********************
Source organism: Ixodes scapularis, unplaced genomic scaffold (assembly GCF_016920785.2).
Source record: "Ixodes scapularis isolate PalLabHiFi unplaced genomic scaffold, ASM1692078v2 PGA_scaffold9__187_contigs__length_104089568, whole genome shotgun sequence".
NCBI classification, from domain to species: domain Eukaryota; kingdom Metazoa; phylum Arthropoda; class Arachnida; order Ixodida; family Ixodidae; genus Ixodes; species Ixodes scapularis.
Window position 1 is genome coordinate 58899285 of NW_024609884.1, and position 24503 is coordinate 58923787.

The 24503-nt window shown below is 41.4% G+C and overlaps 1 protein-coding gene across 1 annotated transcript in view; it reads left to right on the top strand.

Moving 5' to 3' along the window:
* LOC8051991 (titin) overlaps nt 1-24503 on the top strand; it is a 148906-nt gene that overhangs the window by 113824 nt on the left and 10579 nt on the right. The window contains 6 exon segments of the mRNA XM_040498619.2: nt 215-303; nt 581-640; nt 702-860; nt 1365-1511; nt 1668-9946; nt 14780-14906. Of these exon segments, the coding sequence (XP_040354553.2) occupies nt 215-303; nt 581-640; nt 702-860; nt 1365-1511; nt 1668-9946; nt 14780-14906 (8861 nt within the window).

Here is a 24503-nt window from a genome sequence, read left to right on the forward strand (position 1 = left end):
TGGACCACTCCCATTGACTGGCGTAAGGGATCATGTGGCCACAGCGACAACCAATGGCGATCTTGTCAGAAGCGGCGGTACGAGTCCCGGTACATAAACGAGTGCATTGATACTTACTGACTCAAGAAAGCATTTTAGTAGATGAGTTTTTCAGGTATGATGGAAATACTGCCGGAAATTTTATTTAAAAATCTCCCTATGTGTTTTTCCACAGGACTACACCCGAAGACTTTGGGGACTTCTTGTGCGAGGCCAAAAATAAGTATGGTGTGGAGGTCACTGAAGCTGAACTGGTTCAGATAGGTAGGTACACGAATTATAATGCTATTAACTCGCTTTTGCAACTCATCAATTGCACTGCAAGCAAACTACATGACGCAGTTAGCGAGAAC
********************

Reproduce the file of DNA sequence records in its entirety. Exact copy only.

Source organism: Ixodes scapularis, unplaced genomic scaffold (assembly GCF_016920785.2).
Source record: "Ixodes scapularis isolate PalLabHiFi unplaced genomic scaffold, ASM1692078v2 PGA_scaffold9__187_contigs__length_104089568, whole genome shotgun sequence".
NCBI classification, from domain to species: domain Eukaryota; kingdom Metazoa; phylum Arthropoda; class Arachnida; order Ixodida; family Ixodidae; genus Ixodes; species Ixodes scapularis.
Window position 1 is genome coordinate 58899285 of NW_024609884.1, and position 24503 is coordinate 58923787.

The 24503-nt window shown below is 41.4% G+C and overlaps 1 protein-coding gene across 1 annotated transcript in view; it reads left to right on the top strand.

Moving 5' to 3' along the window:
* LOC8051991 (titin) overlaps nt 1-24503 on the top strand; it is a 148906-nt gene that overhangs the window by 113824 nt on the left and 10579 nt on the right. The window contains 6 exon segments of the mRNA XM_040498619.2: nt 215-303; nt 581-640; nt 702-860; nt 1365-1511; nt 1668-9946; nt 14780-14906. Of these exon segments, the coding sequence (XP_040354553.2) occupies nt 215-303; nt 581-640; nt 702-860; nt 1365-1511; nt 1668-9946; nt 14780-14906 (8861 nt within the window).

Here is a 24503-nt window from a genome sequence, read left to right on the forward strand (position 1 = left end):
TGGACCACTCCCATTGACTGGCGTAAGGGATCATGTGGCCACAGCGACAACCAATGGCGATCTTGTCAGAAGCGGCGGTACGAGTCCCGGTACATAAACGAGTGCATTGATACTTACTGACTCAAGAAAGCATTTTAGTAGATGAGTTTTTCAGGTATGATGGAAATACTGCCGGAAATTTTATTTAAAAATCTCCCTATGTGTTTTTCCACAGGACTACACCCGAAGACTTTGGGGACTTCTTGTGCGAGGCCAAAAATAAGTATGGTGTGGAGGTCACTGAAGCTGAACTGGTTCAGATAGGTAGGTACACGAATTATAATGCTATTAACTCGCTTTTGCAACTCATCAATTGCACTGCAAGCAAACTACATGACGCAGTTAGCGAGAAC